Certainly, in the passage, we did lots of motoring, and got a fair amount of rain, but that happens year-round on this route. The 70 knots of wind never materialized, nor anything beyond a 35 knot gust now and then. We did get short choppy seas when a squall came through, and there were a good number of them, but things generally quieted down and we got back to motoring along our way.
The second challenge, crossing the Traffic Separation Scheme around Singapore, was more fun and exciting then it was dangerous. We had been warned about “an endless stream of bumper-to-bumper shipping in both directions with merging traffic” which is “the busiest in the world.” One cruiser warned of “more than 50 blips on our radar screen” during a crossing that was “unnerving” because it entailed “crossing six (+) lanes of freighter traffic from both directions with other boats merging from anchorages along the coast.”
It was a challenge, and the warnings provided by others here were accurate and quite helpful, in getting us prepared for the trip. We worked together, keeping track of two or three ships at a time, monitoring their bearings to determine our respective course, and stealing glances down to at the radar and AIS systems in the cockpit to watch things unfold. But we got it done, the biggest thrill being in crossing just in front of a huge LNG tanker.
Weaving and dodging through the heavy shipping lanes reminded us of a particular “Far Side” comic strip. A pack of dogs is gathered on one side of a major highway. Another dog has just joined them, and, from the squiggly line in his wake, it is obvious he has just darted through six lanes of highway traffic in a mad dash. “OK,” the apparent leader of the pack announces laconically, “Rusty’s in the Club.” That’s what we felt like after the crossing — we’re in the club.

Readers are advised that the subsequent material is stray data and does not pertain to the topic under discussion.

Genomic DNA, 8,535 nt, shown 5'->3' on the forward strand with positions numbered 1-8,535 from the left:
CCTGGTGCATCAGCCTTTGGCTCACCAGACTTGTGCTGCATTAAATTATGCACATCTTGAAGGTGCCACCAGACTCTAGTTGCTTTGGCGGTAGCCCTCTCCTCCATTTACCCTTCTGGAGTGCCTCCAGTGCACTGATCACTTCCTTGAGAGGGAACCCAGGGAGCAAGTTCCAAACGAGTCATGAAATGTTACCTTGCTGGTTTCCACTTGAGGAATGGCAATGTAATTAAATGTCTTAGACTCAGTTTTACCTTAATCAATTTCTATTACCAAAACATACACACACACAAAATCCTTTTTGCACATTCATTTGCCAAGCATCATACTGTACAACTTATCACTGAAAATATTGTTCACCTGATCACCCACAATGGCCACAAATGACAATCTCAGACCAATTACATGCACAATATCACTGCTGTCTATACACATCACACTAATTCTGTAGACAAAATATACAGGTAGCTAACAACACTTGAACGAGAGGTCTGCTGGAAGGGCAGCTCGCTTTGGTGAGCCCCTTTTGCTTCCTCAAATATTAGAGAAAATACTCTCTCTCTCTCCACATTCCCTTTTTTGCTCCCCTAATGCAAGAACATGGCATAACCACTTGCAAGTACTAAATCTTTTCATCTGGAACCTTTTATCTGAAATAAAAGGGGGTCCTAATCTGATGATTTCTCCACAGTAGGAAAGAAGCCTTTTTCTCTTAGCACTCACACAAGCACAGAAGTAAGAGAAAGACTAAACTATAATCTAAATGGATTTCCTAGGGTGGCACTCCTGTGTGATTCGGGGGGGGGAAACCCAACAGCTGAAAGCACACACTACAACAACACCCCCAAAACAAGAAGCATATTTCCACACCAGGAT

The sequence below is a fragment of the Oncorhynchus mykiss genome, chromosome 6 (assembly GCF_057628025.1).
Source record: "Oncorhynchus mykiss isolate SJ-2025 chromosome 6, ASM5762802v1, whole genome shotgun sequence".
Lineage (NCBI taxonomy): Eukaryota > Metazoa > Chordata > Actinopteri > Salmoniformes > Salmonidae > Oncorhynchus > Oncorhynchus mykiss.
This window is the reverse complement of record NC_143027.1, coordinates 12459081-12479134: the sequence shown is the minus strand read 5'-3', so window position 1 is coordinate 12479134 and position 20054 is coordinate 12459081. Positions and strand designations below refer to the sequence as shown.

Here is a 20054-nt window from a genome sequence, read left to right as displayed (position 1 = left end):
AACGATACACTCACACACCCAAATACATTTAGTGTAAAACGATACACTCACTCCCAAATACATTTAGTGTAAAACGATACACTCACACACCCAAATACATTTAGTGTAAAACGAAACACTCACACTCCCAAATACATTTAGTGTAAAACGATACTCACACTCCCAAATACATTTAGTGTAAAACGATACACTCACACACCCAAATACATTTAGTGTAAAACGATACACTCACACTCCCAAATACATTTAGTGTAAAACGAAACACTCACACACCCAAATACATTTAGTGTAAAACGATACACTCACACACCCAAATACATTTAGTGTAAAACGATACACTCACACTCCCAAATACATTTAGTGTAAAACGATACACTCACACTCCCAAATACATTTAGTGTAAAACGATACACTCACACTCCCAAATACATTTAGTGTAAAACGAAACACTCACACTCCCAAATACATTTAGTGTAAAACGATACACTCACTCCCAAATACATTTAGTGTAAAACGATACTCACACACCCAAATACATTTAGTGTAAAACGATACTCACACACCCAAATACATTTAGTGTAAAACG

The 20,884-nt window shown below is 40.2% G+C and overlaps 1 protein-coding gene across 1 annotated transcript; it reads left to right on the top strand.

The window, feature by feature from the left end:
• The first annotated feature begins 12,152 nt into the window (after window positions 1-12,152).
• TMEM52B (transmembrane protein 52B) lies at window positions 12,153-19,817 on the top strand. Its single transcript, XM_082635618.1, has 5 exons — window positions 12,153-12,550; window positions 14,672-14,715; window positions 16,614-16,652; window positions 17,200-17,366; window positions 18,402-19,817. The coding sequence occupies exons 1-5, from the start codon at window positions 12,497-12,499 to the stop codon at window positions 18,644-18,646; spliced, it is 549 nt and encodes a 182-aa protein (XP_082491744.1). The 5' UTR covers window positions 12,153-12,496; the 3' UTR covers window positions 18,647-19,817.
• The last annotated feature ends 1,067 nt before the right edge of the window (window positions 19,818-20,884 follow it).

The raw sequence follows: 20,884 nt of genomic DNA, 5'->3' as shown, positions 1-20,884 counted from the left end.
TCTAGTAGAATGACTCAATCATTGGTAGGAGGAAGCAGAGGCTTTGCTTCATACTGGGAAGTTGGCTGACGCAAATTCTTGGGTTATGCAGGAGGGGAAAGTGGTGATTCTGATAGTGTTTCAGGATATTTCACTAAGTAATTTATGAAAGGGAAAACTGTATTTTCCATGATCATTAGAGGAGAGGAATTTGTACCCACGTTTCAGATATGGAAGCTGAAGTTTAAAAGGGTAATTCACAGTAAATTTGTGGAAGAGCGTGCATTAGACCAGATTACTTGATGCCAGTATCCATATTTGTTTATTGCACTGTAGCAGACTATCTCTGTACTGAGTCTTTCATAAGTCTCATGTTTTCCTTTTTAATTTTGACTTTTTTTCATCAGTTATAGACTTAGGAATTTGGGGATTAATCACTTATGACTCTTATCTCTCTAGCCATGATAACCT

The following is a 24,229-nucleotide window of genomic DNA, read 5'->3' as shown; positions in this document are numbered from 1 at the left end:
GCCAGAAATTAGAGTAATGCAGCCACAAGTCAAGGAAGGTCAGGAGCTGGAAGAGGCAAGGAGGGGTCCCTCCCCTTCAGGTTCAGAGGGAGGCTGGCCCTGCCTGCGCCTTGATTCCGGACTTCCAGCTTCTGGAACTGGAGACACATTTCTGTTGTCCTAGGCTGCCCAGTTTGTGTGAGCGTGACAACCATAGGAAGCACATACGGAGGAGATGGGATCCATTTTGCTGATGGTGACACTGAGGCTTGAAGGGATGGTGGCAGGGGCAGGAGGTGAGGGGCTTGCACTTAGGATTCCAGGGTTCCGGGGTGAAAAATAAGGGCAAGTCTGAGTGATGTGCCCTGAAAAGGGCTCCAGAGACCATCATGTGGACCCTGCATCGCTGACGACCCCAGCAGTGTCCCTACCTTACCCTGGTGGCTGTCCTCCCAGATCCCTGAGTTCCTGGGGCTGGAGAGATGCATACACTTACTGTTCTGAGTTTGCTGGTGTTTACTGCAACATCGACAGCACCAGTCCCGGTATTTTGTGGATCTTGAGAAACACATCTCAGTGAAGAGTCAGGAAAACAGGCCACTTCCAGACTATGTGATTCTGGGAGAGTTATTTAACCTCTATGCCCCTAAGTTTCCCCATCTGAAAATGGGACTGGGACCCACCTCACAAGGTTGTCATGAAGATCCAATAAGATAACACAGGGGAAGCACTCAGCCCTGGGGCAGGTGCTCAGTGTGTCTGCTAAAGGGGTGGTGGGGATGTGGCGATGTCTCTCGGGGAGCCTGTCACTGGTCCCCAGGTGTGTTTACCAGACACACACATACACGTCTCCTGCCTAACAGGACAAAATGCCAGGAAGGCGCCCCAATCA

All boat systems did well. At one point, however, Paul heard a hissing sound from the area of the engine, a bit like a high pressure pipe that has just burst and is giving off steam. He approached the engine compartment with dread. In the sink, though, was the source of the sound – a gallon jug of orange juice that had gone off was continuing to ferment, and had expanded the plastic container to bursting. The high pressure had caused the cap to start to give, and was causing the loud “whhssshhhh” that we heard. Sima was asleep at the time, so Paul did a silent dance of joy. Oh, happy orange juice bottle!
We did have some long nights. The rain kept us up, because the downpours blot out everything else on the screen, and make distance-related radar alarms useless. But we also had long periods of calm and easy going, and, in the end, was not a bad voyage at all.
It feels like another transition point for us. We’re on mainland Asia now, and the people, language, and customs make it feel that way. We’re also back in the Northern Hemisphere for the first time in more than a year. And we’re at just about the half-way point in our journey around the world. Too late to turn back, we guess . . . .